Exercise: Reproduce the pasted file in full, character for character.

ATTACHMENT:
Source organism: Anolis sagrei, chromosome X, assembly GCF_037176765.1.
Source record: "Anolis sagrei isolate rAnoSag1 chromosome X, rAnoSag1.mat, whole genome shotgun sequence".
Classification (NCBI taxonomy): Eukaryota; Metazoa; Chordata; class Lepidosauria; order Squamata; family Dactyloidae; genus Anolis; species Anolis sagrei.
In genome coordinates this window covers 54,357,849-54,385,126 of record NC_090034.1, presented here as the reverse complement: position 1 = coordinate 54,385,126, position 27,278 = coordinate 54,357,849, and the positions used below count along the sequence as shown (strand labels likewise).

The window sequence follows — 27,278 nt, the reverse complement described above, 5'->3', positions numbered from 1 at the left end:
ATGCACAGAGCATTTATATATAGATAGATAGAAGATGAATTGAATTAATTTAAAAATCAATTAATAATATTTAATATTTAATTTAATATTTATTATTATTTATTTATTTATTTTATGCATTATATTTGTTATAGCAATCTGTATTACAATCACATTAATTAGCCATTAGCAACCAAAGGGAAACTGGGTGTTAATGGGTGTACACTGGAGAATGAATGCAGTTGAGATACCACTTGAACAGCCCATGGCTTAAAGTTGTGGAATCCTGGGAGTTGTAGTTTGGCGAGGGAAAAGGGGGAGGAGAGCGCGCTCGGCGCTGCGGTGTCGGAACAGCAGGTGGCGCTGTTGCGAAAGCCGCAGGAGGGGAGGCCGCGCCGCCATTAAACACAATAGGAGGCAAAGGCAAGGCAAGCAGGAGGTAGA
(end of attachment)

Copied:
Source organism: Anolis sagrei, chromosome X, assembly GCF_037176765.1.
Source record: "Anolis sagrei isolate rAnoSag1 chromosome X, rAnoSag1.mat, whole genome shotgun sequence".
Classification (NCBI taxonomy): Eukaryota; Metazoa; Chordata; class Lepidosauria; order Squamata; family Dactyloidae; genus Anolis; species Anolis sagrei.
In genome coordinates this window covers 54,357,849-54,385,126 of record NC_090034.1, presented here as the reverse complement: position 1 = coordinate 54,385,126, position 27,278 = coordinate 54,357,849, and the positions used below count along the sequence as shown (strand labels likewise).

The window sequence follows — 27,278 nt, the reverse complement described above, 5'->3', positions numbered from 1 at the left end:
ATGCACAGAGCATTTATATATAGATAGATAGAAGATGAATTGAATTAATTTAAAAATCAATTAATAATATTTAATATTTAATTTAATATTTATTATTATTTATTTATTTATTTTATGCATTATATTTGTTATAGCAATCTGTATTACAATCACATTAATTAGCCATTAGCAACCAAAGGGAAACTGGGTGTTAATGGGTGTACACTGGAGAATGAATGCAGTTGAGATACCACTTGAACAGCCCATGGCTTAAAGTTGTGGAATCCTGGGAGTTGTAGTTTGGCGAGGGAAAAGGGGGAGGAGAGCGCGCTCGGCGCTGCGGTGTCGGAACAGCAGGTGGCGCTGTTGCGAAAGCCGCAGGAGGGGAGGCCGCGCCGCCATTAAACACAATAGGAGGCAAAGGCAAGGCAAGCAGGAGGTAGA